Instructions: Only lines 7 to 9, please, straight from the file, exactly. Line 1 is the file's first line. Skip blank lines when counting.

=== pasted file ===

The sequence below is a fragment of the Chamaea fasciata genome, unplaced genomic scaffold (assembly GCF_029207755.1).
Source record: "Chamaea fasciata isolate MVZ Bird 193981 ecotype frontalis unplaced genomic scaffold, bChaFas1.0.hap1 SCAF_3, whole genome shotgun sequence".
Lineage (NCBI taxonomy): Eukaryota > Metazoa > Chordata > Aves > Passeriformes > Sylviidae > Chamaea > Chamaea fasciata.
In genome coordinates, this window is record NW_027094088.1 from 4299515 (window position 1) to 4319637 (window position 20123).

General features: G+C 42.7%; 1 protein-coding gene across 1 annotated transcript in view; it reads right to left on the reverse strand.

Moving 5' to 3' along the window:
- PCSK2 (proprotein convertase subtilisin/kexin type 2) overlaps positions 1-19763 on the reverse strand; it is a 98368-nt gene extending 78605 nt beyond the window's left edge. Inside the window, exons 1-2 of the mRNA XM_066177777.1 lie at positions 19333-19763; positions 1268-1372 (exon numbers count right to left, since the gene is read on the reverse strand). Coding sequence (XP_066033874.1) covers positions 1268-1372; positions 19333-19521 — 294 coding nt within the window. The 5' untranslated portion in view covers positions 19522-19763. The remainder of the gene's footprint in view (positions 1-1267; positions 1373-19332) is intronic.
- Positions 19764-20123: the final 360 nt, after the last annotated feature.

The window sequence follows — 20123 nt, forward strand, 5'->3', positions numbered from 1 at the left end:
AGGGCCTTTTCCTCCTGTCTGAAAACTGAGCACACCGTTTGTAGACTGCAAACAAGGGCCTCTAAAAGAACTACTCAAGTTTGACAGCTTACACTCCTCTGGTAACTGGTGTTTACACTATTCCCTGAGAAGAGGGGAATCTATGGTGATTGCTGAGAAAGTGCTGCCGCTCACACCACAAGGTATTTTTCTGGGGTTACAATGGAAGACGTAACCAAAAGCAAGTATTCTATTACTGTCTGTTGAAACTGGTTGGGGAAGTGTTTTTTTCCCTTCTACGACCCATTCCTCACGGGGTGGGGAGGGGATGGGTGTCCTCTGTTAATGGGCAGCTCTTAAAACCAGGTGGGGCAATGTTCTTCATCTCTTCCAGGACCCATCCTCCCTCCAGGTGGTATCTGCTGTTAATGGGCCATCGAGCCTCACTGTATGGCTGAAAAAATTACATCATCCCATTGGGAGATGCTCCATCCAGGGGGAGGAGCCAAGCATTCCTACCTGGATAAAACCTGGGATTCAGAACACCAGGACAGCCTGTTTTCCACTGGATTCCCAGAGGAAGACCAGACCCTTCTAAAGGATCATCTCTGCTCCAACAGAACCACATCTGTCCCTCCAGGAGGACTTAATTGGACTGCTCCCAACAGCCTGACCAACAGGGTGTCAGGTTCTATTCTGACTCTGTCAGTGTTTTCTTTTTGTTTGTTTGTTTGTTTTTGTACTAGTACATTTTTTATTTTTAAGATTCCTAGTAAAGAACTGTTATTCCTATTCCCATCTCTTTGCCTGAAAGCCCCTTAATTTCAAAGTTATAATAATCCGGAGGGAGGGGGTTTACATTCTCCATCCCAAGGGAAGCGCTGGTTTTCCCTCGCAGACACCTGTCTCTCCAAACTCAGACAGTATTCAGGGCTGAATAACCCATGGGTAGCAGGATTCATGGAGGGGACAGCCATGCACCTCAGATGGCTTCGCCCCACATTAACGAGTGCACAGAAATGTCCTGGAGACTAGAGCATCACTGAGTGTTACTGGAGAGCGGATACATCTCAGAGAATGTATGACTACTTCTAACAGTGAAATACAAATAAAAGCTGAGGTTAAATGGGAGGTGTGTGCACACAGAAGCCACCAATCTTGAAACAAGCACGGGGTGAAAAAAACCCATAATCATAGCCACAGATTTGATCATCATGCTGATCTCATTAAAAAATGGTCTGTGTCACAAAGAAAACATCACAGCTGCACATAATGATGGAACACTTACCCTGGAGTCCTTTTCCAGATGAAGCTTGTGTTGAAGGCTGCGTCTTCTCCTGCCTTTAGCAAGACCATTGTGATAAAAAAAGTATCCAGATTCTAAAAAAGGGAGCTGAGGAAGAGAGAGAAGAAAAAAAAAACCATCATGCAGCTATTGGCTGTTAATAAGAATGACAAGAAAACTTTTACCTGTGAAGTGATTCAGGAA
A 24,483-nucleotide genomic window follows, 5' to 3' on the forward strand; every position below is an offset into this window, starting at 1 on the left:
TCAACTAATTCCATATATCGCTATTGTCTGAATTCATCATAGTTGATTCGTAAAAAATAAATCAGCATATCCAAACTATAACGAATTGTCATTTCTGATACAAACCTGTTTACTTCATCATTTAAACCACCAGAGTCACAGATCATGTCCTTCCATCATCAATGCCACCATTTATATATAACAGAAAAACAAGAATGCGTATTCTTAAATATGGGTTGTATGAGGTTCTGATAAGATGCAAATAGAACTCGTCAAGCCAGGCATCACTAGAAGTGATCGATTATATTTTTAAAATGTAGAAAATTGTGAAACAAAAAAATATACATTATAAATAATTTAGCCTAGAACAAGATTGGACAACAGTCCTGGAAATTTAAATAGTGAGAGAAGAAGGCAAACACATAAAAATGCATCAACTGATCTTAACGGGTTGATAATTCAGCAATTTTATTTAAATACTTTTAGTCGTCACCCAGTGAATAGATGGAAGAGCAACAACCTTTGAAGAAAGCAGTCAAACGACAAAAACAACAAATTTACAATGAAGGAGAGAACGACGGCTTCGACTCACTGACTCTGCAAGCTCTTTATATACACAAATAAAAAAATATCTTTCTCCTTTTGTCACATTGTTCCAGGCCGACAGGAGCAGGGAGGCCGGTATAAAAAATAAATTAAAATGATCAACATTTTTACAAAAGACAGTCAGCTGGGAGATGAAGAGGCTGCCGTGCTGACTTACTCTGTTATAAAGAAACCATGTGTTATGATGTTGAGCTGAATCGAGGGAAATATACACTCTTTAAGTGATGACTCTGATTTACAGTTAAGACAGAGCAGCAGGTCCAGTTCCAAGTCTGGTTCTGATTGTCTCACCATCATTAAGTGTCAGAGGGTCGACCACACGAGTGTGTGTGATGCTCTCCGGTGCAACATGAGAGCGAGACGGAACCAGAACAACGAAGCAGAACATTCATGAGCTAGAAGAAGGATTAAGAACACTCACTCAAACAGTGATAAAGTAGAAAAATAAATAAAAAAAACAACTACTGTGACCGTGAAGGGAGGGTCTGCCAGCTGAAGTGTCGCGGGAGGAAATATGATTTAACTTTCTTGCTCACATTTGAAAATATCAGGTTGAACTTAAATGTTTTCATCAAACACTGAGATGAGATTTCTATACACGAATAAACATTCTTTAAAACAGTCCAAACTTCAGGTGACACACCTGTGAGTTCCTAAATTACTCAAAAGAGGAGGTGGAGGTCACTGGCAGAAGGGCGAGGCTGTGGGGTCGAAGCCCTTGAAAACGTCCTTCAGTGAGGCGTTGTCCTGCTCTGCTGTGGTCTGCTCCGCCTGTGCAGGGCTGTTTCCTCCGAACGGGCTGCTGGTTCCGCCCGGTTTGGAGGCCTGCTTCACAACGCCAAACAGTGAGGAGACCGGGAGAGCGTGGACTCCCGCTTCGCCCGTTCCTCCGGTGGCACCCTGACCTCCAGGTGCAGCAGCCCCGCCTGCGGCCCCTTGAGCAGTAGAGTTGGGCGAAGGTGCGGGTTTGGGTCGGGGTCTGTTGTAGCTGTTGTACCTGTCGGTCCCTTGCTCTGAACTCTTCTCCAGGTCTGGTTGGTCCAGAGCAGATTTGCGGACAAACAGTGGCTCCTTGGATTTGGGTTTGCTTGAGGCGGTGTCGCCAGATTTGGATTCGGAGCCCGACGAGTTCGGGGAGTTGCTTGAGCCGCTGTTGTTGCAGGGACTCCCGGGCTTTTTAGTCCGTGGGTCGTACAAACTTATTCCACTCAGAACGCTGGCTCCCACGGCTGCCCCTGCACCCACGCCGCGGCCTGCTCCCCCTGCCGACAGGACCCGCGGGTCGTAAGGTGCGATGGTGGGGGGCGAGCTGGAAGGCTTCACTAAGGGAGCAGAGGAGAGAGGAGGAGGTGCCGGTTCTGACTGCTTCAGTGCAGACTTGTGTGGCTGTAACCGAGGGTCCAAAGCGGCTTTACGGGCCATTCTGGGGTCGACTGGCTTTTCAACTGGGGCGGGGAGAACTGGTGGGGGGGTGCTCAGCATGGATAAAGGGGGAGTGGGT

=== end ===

- PCSK2 (proprotein convertase subtilisin/kexin type 2) overlaps positions 1-19763 on the reverse strand; it is a 98368-nt gene extending 78605 nt beyond the window's left edge. Inside the window, exons 1-2 of the mRNA XM_066177777.1 lie at positions 19333-19763; positions 1268-1372 (exon numbers count right to left, since the gene is read on the reverse strand). Coding sequence (XP_066033874.1) covers positions 1268-1372; positions 19333-19521 — 294 coding nt within the window. The 5' untranslated portion in view covers positions 19522-19763. The remainder of the gene's footprint in view (positions 1-1267; positions 1373-19332) is intronic.
- Positions 19764-20123: the final 360 nt, after the last annotated feature.

The window sequence follows — 20123 nt, forward strand, 5'->3', positions numbered from 1 at the left end: